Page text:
Malaysian Airlines Flight MH370, which departed from Kuala Lumpur, Malaysia, has been missing for more than a week. The story is starting to seem more like an early episode of LOST, rather than a tragically bizarre incident involving 239 people from 14 different countries.
The flight was scheduled to land in Beijing, but two hours after takeoff, contact was lost. It’s as if the plane disappeared into thin air. Wild speculation and conspiracy theories have since dominated the media. New details are emerging that offer clues into what might have happened. Many first assumed that the Boeing 777-200 crashed somewhere in the China Sea. Suspicions were raised because communication was lost right after signing off with Malaysian air traffic control and just before entering Vietnam’s airspace. US officials told ABC News they believed the systems were shut down due to “manual intervention.” However, military radar indicates the aircraft flew west, back over the Malaysian peninsula, a maneuver “consistent with deliberate action by someone on the plane.” From there, according to Malaysian Prime Minister Najib Razak, the plane is then believed to have turned northwest toward the Bay of Bengal or southwest toward the Indian Ocean. Najib also said satellite data shows the plane flew seven more hours after disappearing from radar. The flight made its last satellite communication seven hours and 31 minutes after takeoff, but the plane’s location at the time of final communication is unknown. This information has expanded the search area to a 5,000-mile space from Kazakhstan to the South Indian Ocean.
The dialog surrounding the incident has begun taking a different tone, one of criminal allegations, terrorism and hijacking. Two male passengers of Iranian nationality were learned to have been flying with stolen passports. Unsurprisingly, this led to speculation into these passengers’ potential involvement. However, the focus of the investigation shifted on Saturday, eight days after the plane disappeared. Evidence indicates human intervention turned the communication system off and suddenly rerouted the plane’s trajectory. Authorities have searched the homes of the plane’s pilots, Zaharie Ahmad Shah and Farq Ab Hamid; the rest of the 14-member crew is being investigated as well.
The high levels of international cooperation and information sharing necessary complicates the search exponentially. The search area spans geographically remote territories and politically complex countries. US officials scrutinized the Malaysian government for their handling of the crisis, saying the government is withholding information and making foreign assistance difficult. Carefully guarded airspaces over India, Pakistan and US installations in Afghanistan are helping narrow down the most probable location of the plane. Since it is assumed that the plane would have been picked up when entering any of these airspaces, efforts are increasingly on the waters south of India. US navy ships joined the search party in the Strait of Malacca between the Malaysian Peninsula and Sumatra Island.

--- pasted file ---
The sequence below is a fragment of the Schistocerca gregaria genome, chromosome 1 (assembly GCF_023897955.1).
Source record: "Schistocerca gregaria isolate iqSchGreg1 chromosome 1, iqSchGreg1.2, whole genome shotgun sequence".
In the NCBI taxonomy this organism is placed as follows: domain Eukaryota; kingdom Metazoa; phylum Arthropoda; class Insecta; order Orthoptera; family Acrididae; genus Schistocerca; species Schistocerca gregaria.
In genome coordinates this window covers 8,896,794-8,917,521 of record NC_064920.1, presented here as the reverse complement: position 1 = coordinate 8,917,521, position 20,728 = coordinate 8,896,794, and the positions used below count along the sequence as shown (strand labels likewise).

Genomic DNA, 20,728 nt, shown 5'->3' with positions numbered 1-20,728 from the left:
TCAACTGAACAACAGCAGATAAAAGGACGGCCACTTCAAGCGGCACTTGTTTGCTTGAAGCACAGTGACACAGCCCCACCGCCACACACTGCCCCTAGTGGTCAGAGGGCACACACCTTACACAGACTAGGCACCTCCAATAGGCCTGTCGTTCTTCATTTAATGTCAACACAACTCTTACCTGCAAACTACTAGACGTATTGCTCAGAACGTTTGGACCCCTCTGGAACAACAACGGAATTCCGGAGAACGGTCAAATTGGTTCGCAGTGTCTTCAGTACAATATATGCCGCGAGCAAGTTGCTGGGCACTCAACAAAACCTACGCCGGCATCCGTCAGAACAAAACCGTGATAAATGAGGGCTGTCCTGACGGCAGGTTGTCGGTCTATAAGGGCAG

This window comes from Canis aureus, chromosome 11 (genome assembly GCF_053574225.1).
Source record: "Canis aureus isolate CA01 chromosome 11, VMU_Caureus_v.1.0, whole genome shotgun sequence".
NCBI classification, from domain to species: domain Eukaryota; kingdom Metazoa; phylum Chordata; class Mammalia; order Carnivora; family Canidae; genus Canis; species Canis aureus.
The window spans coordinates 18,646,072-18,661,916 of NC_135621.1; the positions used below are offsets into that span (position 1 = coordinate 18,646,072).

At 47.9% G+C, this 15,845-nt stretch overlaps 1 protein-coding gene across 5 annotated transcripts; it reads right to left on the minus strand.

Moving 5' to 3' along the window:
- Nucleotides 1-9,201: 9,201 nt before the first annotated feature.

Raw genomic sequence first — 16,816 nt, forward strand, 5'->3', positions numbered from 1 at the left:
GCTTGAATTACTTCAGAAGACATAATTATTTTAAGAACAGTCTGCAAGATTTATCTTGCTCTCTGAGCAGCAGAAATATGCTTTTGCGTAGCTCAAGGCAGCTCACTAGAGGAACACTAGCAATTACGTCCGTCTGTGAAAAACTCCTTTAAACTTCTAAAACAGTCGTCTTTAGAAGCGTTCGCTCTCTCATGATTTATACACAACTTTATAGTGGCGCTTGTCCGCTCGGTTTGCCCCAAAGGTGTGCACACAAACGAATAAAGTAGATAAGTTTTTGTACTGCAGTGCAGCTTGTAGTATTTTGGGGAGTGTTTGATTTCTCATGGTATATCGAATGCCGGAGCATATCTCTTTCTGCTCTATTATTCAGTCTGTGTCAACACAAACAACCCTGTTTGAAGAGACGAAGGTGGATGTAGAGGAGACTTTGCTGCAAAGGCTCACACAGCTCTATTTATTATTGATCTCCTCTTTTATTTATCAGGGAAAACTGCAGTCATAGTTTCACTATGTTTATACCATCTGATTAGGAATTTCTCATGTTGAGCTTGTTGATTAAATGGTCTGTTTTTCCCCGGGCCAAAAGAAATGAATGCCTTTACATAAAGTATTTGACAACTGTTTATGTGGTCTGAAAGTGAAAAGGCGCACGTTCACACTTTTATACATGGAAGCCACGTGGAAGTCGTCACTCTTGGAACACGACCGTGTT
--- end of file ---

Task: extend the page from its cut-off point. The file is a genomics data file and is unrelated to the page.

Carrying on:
If history is any indicator, the answers to this bizzare incident could come within days or within years, if ever. Flights have disappeared without much warning on several occasions. An unmarked Boeing 727 took off from Quatro de Fevereiro International Airport in Luanda, Angola, in May 2003 and was never heard from or seen again. More famously, in 2009, Air France Flight 447 mysteriously went down in the Atlantic Ocean en route from Paris to Rio de Janeiro. Wreckage and bodies were slowly recovered over the course of two weeks, but it took three years to release a complete report about the cause of the crash. In 1996, conspiracy theories ran wild when a Paris-bound flight exploded over Long Island. Final reports determined defective wiring caused the explosion, however, some theories said the government shot a missile at the plane. Others claimed a meteor hit the plane.
While the fate of the Malaysian Airlines Flight MH370 remains in question, hundreds of families are left with little answers. Conspiracy theories, speculation and, well, nonsense are likely to continue flooding mainstream media until the plane is found and an investigation is completed. It’s impossible to estimate how long the search will last. Cmdr. William Marks, the spokesman for the United States Navy Seventh Flee, told the New York Times “…it’s like looking for a person somewhere between New York and California. It’s that big.”